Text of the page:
Voters in Northwest Indiana lean Democrat but a few observers of last night’s first presidential debate say Republican nominee Mitt Romney scored some points against Barack Obama.
“I definitely think that the Romney campaign was very serious when they said there were going to reset the campaign,” says attorney Renee Hatcher. “I think this was the first chance that we saw of that evidence that they had a complete reset.”
Hatcher watched Wednesday’s debate at Jelly’s Pancake House in Merrillville with about three dozen other viewers.
The debate party was put on by the non-partisan group, Emerging Leaders of Northwest Indiana.
Hatcher comes from a long line of Democrats.
Her father, Richard, served as mayor of Gary for two decades while older sister Ragen served on the Gary City Council.
But even with that, Renee Hatcher gives credit to Republican Mitt Romney in the first debate.
Hatcher says Romney’s positions on several issues seemed to have changed which played to his advantage.
“He’s been espousing certain view points and policy proposals for the last 18 months that are completely different than what he plans to do moving forward. I think that kind of tripped Obama up a little bit,” Hatcher said. “I think, all in all, it was a draw.”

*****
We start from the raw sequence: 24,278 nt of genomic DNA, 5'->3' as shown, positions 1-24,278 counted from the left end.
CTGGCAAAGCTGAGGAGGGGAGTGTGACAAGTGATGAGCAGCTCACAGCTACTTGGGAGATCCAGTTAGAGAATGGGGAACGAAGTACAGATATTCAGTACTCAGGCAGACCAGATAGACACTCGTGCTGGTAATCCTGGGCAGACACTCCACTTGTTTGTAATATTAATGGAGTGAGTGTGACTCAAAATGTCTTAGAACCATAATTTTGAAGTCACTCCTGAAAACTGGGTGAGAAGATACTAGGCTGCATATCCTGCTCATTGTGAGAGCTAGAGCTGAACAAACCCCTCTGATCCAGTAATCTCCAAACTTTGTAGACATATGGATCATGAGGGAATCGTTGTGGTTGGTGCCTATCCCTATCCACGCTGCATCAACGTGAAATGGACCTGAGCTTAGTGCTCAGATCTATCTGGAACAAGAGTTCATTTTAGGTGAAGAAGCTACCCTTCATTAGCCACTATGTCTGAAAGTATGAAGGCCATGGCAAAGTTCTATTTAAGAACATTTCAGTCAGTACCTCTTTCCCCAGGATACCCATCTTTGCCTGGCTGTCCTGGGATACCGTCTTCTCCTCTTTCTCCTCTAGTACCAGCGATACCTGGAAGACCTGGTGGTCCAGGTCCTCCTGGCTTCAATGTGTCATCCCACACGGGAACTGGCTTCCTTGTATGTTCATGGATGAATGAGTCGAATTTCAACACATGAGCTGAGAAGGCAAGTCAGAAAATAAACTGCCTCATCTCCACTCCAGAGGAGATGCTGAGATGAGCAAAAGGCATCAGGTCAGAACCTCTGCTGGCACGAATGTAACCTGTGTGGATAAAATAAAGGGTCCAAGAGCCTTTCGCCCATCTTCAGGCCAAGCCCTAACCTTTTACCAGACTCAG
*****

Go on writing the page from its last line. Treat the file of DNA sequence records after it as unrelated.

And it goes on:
Hatcher says Romney will need to provide more specifics on some of his proposals.
“The clear thing about this election that there’s a real choice for the first time in several election cycles,” she said.
Richard Leverett, a Gary native, says Romney brought more passion to the debate.
“Romney sounded convincing. He sounded passionate but there was nothing concrete there,” Leverett said. “Romney probably won on the passionate piece there and he seemed more steady. The President seemed like he was just chasing and trying to hit a moving target. The next time, the President is going to have to go on target on what he plans to do the next four years.”
Meanwhile, Robert Ordway of Valparaiso says the debate didn’t do much to help those still on the fence come off of it.
“I think very few votes were moved in either camp. I think people who are undecided are still in
that camp,” Ordway said.